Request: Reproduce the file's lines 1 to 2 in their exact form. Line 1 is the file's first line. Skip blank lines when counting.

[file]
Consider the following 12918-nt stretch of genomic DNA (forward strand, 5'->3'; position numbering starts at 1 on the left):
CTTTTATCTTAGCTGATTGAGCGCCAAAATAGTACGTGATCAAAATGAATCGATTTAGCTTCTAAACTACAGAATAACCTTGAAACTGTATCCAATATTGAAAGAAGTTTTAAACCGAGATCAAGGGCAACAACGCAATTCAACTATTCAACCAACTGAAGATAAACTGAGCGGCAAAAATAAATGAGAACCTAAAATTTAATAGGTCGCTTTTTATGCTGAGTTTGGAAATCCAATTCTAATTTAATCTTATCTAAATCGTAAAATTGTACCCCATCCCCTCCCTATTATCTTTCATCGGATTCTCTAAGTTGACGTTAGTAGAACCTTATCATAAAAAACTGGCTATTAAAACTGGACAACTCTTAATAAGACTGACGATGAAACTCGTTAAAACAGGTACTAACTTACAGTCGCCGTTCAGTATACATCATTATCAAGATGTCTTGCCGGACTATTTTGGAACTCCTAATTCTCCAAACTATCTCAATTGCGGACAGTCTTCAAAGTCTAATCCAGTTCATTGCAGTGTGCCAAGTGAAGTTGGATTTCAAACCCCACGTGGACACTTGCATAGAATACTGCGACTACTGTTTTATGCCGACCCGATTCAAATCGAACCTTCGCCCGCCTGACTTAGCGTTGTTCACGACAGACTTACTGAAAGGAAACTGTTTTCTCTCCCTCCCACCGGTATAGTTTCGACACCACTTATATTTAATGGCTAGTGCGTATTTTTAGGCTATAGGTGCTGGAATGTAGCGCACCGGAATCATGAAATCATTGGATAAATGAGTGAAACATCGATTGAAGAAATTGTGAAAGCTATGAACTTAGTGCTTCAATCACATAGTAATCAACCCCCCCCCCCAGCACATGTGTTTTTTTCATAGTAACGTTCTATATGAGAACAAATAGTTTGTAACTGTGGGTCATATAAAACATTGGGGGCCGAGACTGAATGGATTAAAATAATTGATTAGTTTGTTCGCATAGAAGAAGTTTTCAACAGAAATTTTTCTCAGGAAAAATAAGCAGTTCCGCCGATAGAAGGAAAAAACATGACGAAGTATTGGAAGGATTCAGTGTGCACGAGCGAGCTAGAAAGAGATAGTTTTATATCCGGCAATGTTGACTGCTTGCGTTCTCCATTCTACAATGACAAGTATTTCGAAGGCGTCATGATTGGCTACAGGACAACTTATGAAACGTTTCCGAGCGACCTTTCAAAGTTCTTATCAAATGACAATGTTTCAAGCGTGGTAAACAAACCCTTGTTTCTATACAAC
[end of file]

Consider the following 12918-nt stretch of genomic DNA (forward strand, 5'->3'; position numbering starts at 1 on the left):
CTTTTATCTTAGCTGATTGAGCGCCAAAATAGTACGTGATCAAAATGAATCGATTTAGCTTCTAAACTACAGAATAACCTTGAAACTGTATCCAATATTGAAAGAAGTTTTAAACCGAGATCAAGGGCAACAACGCAATTCAACTATTCAACCAACTGAAGATAAACTGAGCGGCAAAAATAAATGAGAACCTAAAATTTAATAGGTCGCTTTTTATGCTGAGTTTGGAAATCCAATTCTAATTTAATCTTATCTAAATCGTAAAATTGTACCCCATCCCCTCCCTATTATCTTTCATCGGATTCTCTAAGTTGACGTTAGTAGAACCTTATCATAAAAAACTGGCTATTAAAACTGGACAACTCTTAATAAGACTGACGATGAAACTCGTTAAAACAGGTACTAACTTACAGTCGCCGTTCAGTATACATCATTATCAAGATGTCTTGCCGGACTATTTTGGAACTCCTAATTCTCCAAACTATCTCAATTGCGGACAGTCTTCAAAGTCTAATCCAGTTCATTGCAGTGTGCCAAGTGAAGTTGGATTTCAAACCCCACGTGGACACTTGCATAGAATACTGCGACTACTGTTTTATGCCGACCCGATTCAAATCGAACCTTCGCCCGCCTGACTTAGCGTTGTTCACGACAGACTTACTGAAAGGAAACTGTTTTCTCTCCCTCCCACCGGTATAGTTTCGACACCACTTATATTTAATGGCTAGTGCGTATTTTTAGGCTATAGGTGCTGGAATGTAGCGCACCGGAATCATGAAATCATTGGATAAATGAGTGAAACATCGATTGAAGAAATTGTGAAAGCTATGAACTTAGTGCTTCAATCACATAGTAATCAACCCCCCCCCCCAGCACATGTGTTTTTTTCATAGTAACGTTCTATATGAGAACAAATAGTTTGTAACTGTGGGTCATATAAAACATTGGGGGCCGAGACTGAATGGATTAAAATAATTGATTAGTTTGTTCGCATAGAAGAAGTTTTCAACAGAAATTTTTCTCAGGAAAAATAAGCAGTTCCGCCGATAGAAGGAAAAAACATGACGAAGTATTGGAAGGATTCAGTGTGCACGAGCGAGCTAGAAAGAGATAGTTTTATATCCGGCAATGTTGACTGCTTGCGTTCTCCATTCTACAATGACAAGTATTTCGAAGGCGTCATGATTGGCTACAGGACAACTTATGAAACGTTTCCGAGCGACCTTTCAAAGTTCTTATCAAATGACAATGTTTCAAGCGTGGTAAACAAACCCTTGTTTCTATACAAC